Cinematographer Peter Chang has completed his latest film, Cuba, which won the Best Documentary award at the 34th Annual Fort Lauderdale International Film Festival and has begun releasing to museums, educational institutions and other giant screen and IMAX venues. In a break from giant screen tradition, his film features close-ups. To accomplish that, he turned to Cooke lenses.
Chang, who is known for his work on such films as Jerusalem and America Wild: National Parks Adventure, had first used the Cooke S7/I large format lenses on a project in early 2018, having tested them for giant-screen use on that project. Based on those results, they became frequently used lenses on the final and mostly narrative centric shoot in Cuba — the personal stories – while breaking with the IMAX and giant-screen standard of avoiding close-ups.
“Cuba is focused on the beauty, spirit and character of this Caribbean country and its people,” said Chang. “One of the primary stories in the film centers around a young ballerina. I was really looking forward to using the Cookes as we knew we would be shooting on stage with challenging theatrical stage lighting, and breaking that sort of giant screen IMAX norm of not having any close-ups. That’s exactly what we did — shot some close-ups of her face, which came out beautifully.”
There are, however, challenges in shooting close-ups in terms of framing for such a large image, based on how it is projected.
“IMAX has flat screens that are typically used for 3D, and you also have dome theatres where you’re looking at the bottom half of a 1.43 image and then the rest of it is over your head and you’re not typically looking at that,” explained Chang. “A close-up has to be framed in that bottom half or third of the image. With an image as big as we’re projecting – at times, 90 feet x 65 feet or more – a close-up can be rather jarring because you can see a lot of the imperfections on people’s faces, you can see the makeup on their skin and blemishes that can be unattractive, but I wanted to see how far we could push it with our ballerina to gain more intimacy.”
Chang, and his co-DP Justin Henning, had the full set of 12 lenses at their disposal, though they primarily used the 18mm. “I teamed the Cooke S7/i lenses with the Arri Alexa LF camera, which is a phenomenal combination,” said Chang. “It gives me a very cinematic and dreamy look — very smooth and gentle, but still crisp and sharp. Cooke lenses have always been very flattering with faces and people, so for the portrait-oriented sections of the film this pairing was magical.”
The Cooke S7/i primes were also a great choice for Henning. “The lenses were very sharp, something extremely important at the resolutions and IMAX screens we are shooting for, while maintaining a creamy bokeh and very pleasant roll off,” he said. “What I loved most about shooting the Cooke S7/i lenses is the familiarity that they gave me. I’ve shot on Cooke lenses for years, starting with the Speed Panchro, then the S4/i lenses and most recently a lot with the new Cooke SF [Special Flair] Anamorphic/i. Cooke lenses have always been a go-to for me. On Cuba I had the pleasure to shoot on the Alexa LF in full frame for the first time, and the fact that the Cooke S7/i lenses maintained the ‘Cooke Look’ that I have grown accustomed to over the years was great — but on this new full frame camera system, it was a real treat.”
“I really love the way these lenses flare, an important consideration for any lens. In challenging backlit situations shooting into the sun, the flare is beautiful and natural, bringing added dimensionality, and I tried to exploit that with these lenses during shooting, like when the ballerina trains on the beach as the sun is setting,” said Chang.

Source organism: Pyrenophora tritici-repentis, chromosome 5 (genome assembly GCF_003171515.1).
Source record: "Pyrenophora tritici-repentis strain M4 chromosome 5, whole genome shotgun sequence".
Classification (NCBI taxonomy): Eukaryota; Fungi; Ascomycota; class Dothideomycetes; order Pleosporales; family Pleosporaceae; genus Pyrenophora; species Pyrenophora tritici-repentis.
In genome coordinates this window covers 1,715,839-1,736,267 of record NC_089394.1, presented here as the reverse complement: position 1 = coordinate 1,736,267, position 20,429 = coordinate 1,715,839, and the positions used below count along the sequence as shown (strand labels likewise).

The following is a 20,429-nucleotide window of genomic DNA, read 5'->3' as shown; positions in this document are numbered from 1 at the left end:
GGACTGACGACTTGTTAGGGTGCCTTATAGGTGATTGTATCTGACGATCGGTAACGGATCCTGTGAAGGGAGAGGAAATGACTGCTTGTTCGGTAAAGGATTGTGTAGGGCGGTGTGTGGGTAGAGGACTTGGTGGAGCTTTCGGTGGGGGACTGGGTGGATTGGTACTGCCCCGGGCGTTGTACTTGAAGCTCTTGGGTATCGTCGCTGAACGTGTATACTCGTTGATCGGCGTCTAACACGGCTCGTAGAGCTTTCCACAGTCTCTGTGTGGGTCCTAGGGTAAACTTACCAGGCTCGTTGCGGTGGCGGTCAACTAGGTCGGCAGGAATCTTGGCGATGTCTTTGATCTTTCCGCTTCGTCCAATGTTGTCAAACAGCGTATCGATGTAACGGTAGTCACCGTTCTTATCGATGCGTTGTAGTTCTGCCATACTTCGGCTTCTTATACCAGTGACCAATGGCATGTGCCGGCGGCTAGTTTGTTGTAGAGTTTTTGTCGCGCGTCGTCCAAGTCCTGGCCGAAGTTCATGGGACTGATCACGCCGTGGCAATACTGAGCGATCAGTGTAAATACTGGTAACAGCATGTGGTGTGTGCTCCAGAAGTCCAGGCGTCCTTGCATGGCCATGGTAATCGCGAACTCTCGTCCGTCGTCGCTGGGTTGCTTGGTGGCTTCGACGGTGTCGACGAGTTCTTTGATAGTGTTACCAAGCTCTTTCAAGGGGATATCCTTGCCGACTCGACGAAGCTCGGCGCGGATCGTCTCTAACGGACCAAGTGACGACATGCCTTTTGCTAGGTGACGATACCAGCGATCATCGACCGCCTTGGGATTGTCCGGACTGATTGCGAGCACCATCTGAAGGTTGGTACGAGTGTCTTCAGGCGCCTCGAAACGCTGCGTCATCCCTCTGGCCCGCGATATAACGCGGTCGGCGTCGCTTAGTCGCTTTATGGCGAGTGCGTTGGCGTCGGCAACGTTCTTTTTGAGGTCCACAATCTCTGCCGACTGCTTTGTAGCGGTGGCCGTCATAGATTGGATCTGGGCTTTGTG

With a wide release scheduled for 2020, Cuba is shaping up to be one of the most anticipated IMAX and giant screen releases. The film was recently selected as the opening night film for the Fort Lauderdale International Film Festival, where it received great reviews, including from members of the large Cuban American population of south Florida. It is primarily available with a 44-minute run time, but a 20-minute version has been made available for a select number of venues.
“I’ve been working on this project since December 2014,” said Chang. “It’s a good timeframe to embrace all the new technologies available. We used a total of 18 different digital camera formats in the capture of this film.”
Chang’s use of the Cooke S7/i lenses for the character scenes did, in fact, pay off as a part of what makes Cuba such an engaging film for audiences.
“For portraits and beauty shots the lenses worked incredibly for us,” said Henning. “The lenses are slightly warmer than other comparable lenses, which makes the skin tones look gorgeous. Because we were shooting for IMAX our lensing was typically very wide — usually around 18mm. But the combination of the Alexa LF and the S7/i lenses gave us a nice separation between our subjects and backgrounds. The IMAX format thrives on the environment that surrounds your subject. It is an incredibly immersive format. The trees over their head, the buildings that flank them on either side as they walk down the street — these things are all a secondary character in the film. Balancing the intimacy of character and the surrounding environment is one of the main challenges shooting for IMAX. The patina of Havana and the extra warmth of the Cooke lenses paired really nicely together.”
“On IMAX and giant screens, the Cooke images hold up really well — both in terms of image quality and emotional impact,” said Chang. “Audiences have cried when seeing our more emotional scenes. The combination of characters, stories, setting, music...everything comes together for Cuba, and Cooke was an important part of that.”
To learn more about Cuba, visit www.cuba-film.com.